Corollary Problem to the Safety Sin

13-Aug-15 – 19:09 by ToddG

141127muzzleblastI’ve written plenty of times about the Safety Sin and how the shooting community in general has turned safety into religion more than science. (see e.g., The Safety Sin, Follow-Up to the Safety Sin, and The Safety Sin Revisited with a link to Tim Chandler‘s excellent Thinking Critically article at GunNuts).

Circumstances have put me at the range quite a bit over the past few weeks. Because I only use ranges with on-staff Range Safety Officers, this tends to provide lots of opportunity to see shooters being corrected when they’ve made safety errors.

One unfortunate but common result is that shooters get offended to the point of anger and even verbal conflict when told they’ve done something against the rules. You’re angry at me because I asked you to stop pointing your gun at me? Why?

Because I’ve questioned your devoutness to the Holy Order. You’re so wrapped up, emotionally, in blind obeisance to some rules you can recite that you don’t actually think about whether you’re being safe or not. And when you do get called out for violating one of those Holy Rules, you’re stuck between a rock and a hard place. Do you admit your sin, or do you condemn the witness?

So here’s a protip: if you do something unsafe, own it, drive on, and try not to do it again. If no one got hurt, it’s just an opportunity to improve yourself and your gun handling. No one is accusing you of burning the Bible. Just try not to screw up again, ok? Simple.

Train hard & stay safe! ToddG

  1. 21 Responses to “Corollary Problem to the Safety Sin”

  2. #risk

    By Jay Cunningham on Aug 13, 2015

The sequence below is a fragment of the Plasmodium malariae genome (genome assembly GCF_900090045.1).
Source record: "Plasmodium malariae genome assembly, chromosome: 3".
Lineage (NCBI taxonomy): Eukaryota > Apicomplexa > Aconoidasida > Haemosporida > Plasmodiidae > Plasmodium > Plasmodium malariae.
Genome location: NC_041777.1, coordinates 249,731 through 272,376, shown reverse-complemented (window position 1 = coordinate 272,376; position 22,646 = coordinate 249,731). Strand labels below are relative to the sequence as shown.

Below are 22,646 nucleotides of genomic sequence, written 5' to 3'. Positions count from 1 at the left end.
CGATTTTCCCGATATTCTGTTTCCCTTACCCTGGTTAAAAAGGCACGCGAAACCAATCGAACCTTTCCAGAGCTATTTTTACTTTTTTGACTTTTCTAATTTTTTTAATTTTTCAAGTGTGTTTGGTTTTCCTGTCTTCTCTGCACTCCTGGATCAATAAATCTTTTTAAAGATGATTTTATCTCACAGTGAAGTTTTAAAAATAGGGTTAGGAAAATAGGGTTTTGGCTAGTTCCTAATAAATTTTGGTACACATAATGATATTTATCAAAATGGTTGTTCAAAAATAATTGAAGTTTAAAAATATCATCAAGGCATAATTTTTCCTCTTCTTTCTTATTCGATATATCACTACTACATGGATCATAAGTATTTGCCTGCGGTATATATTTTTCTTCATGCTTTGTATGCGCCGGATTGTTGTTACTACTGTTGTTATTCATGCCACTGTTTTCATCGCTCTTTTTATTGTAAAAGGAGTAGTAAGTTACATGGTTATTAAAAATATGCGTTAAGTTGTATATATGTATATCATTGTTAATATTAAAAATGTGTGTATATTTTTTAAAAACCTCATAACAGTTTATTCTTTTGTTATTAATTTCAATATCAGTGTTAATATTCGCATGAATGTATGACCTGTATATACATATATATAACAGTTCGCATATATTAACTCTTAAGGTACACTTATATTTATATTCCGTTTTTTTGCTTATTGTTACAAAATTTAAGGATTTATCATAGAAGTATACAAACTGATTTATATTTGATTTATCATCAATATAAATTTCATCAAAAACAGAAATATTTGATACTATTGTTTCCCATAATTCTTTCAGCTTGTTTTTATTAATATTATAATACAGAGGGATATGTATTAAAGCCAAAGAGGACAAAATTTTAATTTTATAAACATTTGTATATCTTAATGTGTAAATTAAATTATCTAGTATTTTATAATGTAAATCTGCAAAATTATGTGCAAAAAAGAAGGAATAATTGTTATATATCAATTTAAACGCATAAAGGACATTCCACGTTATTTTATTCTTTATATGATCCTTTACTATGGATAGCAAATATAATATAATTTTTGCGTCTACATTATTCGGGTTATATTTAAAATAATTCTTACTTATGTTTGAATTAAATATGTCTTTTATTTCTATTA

3. Heathen. I have a fear of indoor ranges, if I’m going to get shot and bleed out slowly or quickly depending on where I am hit then I want to do it in the comforting arms of the outdoors and nature.

    I want to hear the dove and the owl in the background going “who? who?”, as I yell out “ME! ME! I’M HIT!” I want to hear the soothing sounds of 2 stroke dirt-bikes and see all my fellow humans standing around with their camera/phones documenting my slow painful death for their facebook friends and youtube channel. It’s a healthy fear based in reality.

    By David on Aug 14, 2015

  4. I remember an incident from a few years ago where a shooter videoed himself shooting himself in the leg.

    He was roundly condemned as an idiot, and even for posting the video of the accident, because “it makes us all look bad”.

    I thought he was pretty brave to post that video, and that it provided a valuable lesson. I even compared it to the way pilots publicly discuss flying errors in order to spread their experience.

    As I recall, examining the video frame by frame, it looked as if he shot himself while drawing from a Serpa holster.

    He’d violated the “booger hook/bang switch” rule, sure enough, but what people missed was that he only violated it for that split second while pressing the retention release on his holster.

    He thought he was being safe, but had not broken down his draw step by step to verify that his finger remained clear of the trigger the entire time.

    He had fallen into a safety ritual instead a safety practice.

    By DJMoore on Aug 14, 2015

  5. Amen Todd!

    By s prince on Aug 14, 2015

  6. One of the reasons I am a supporter of IDPA and USPSA is the sports enforce effective safety rules that have been developed through years of experience. SO’s and RO’s normally watch the operation of the gun by the shooter and call out safety violations. Safety briefings describe behavior that is unsafe and can result in DQ. And, experienced shooters are good role models for novices. If more pistol owners were to regularly attend action pistol competitions, not only will their safety improve, but their shooting skills will improve as well. And, the end result is your attitude will change towards safety rules and safety procedures. When we violate them, we are more prone to see it as a positive feedback and something we need to remedy.

    By Cody on Aug 14, 2015

  7. Had an AD at match when loading a rifle…on camera. Of course, I got DQ’ed, but the gun was in a safe direction (pointed straight downrange) so embarrassing but, as you note, stuff does happen. We decided to show it rather than “fix it in post.”

    When the show ran, I was AMAZED at the hostile emails I got! I was “only” DQ’ed, not flayed. One persistent emailer insisted I should have:

    1) Gone immediately to the match director and apologized
    2) Immediately packed up and left the range